it seems that reginald hill starts three different stories but at the end all of them resolve wonderfully in one. and what a thrilling end it is! as always: wonderful characters! dalziel, pascoe, wield and all the others are great developed. it just wants to make you read more about them.
Death's Jest-book was very long in the tooth, and a little difficult to read because of all of the Brit slang, some of which made no sense to me. I did wade through it, and found sections that were very engrossing.
Graham Botha
The story is disjointed and the list of characters confusing. Periodically the story grabs the reader with a little spurt of excitement or tension, but frequently these bouts fizzle or are left unresolved
A kind of sequel to Dialogues of the Dead, which it would be useful to have read before this. It works well as a stand alone in the series, but works better as a complement to the earlier novel referred.
Aug 11, 2008 Jill rated it 4 of 5 stars
Recommends it for: Pascoe Dalziel fans
Good riddance, Franny Roote! I was entirely sick of him by the end of this. Diappointed more wasn't made out of the Rye/Hat situation, that could have been really good. Liked the last one so much better!
Rog Harrison
This is the second time I have read this. Whilst it was a compulsive page turner the ending is not satisfying. It is very much a sequel to the equally unsatisfying "Dialogues of the dead".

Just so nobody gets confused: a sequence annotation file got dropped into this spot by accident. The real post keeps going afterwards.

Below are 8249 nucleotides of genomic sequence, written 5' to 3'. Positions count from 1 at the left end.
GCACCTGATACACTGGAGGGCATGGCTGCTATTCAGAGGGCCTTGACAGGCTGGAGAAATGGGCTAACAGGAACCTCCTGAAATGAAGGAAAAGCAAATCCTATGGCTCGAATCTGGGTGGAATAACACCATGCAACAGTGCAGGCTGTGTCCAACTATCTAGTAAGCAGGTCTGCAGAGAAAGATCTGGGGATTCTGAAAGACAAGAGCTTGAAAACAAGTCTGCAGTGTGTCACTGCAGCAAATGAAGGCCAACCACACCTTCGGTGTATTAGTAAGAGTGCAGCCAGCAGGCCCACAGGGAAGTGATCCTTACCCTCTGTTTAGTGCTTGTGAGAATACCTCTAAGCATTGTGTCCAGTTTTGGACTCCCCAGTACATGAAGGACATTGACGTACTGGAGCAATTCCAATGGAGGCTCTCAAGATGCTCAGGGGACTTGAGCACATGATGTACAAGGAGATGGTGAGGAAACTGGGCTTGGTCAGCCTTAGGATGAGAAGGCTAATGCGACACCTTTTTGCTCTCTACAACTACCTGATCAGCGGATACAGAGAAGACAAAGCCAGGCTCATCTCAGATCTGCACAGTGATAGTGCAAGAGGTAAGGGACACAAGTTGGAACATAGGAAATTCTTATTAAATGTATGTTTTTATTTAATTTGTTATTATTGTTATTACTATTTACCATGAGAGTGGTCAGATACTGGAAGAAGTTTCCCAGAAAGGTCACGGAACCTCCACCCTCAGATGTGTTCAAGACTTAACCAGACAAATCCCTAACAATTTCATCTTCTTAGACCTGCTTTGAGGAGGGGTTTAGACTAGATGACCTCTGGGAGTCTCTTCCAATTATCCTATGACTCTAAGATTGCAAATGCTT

Melinda Worfolk
4.5 stars.

A good sequel to Dialogues of the Dead. Definitely read this one after you've read the other--they need to be read in order.
Excellent book, intricately plotted with fascinating characters. It's beautifully written and I loved it!!
I had a hard time sinking my teeth into it but it was a good read. Not my favorite from this author.
I love this author. Every book he writes is different but all have a great, enthusiastic quality.
Death's Jest-Book finishes off the story started in Dialogues of the Dead. A surprise ending.
558 pages of English detection - good plot, way too long for solution to mystery
Three is the top mark I give to mysteries. Love the Pascoe and Dalziel series.
Toni Moore
I liked it so much I read it again, finishing on Aug. 29, 2012.
Hated the way Peter acted in this one and the way it ended.
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Reginald Charles Hill is a contemporary English crime writer, and the winner in 1995 of the Crime Writers' Association Cartier Diamond Dagger for Lifetime Achievement.

After National Service (1955-57) and studying English at St Catherine's College, Oxford University (1957-60) he worked as a teacher for many years, rising to Senior Lecturer at Doncaster College of Education. In 1980 he retired from
More about Reginald Hill...

Other Books in the Series

Dalziel & Pascoe (1 - 10 of 24 books)
  • A Clubbable Woman (Dalziel & Pascoe, #1)
  • An Advancement of Learning (Dalziel & Pascoe, #2)
  • Ruling Passion (Dalziel & Pascoe, #3)
  • An April Shroud (Dalziel & Pascoe, #4)
  • A Pinch of Snuff (Dalziel & Pascoe, #5)
  • A Killing Kindness (Dalziel & Pascoe, #6)
  • Deadheads (Dalziel & Pascoe, #7)
  • Exit Lines (Dalziel & Pascoe, #8)
  • Child's Play (Dalziel & Pascoe, #9)
  • Under World (Dalziel & Pascoe, #10)
A Clubbable Woman (Dalziel & Pascoe, #1) The Woodcutter On Beulah Height (Dalziel & Pascoe, #17) A Killing Kindness (Dalziel & Pascoe, #6) Death Comes for the Fat Man (Dalziel & Pascoe, #22)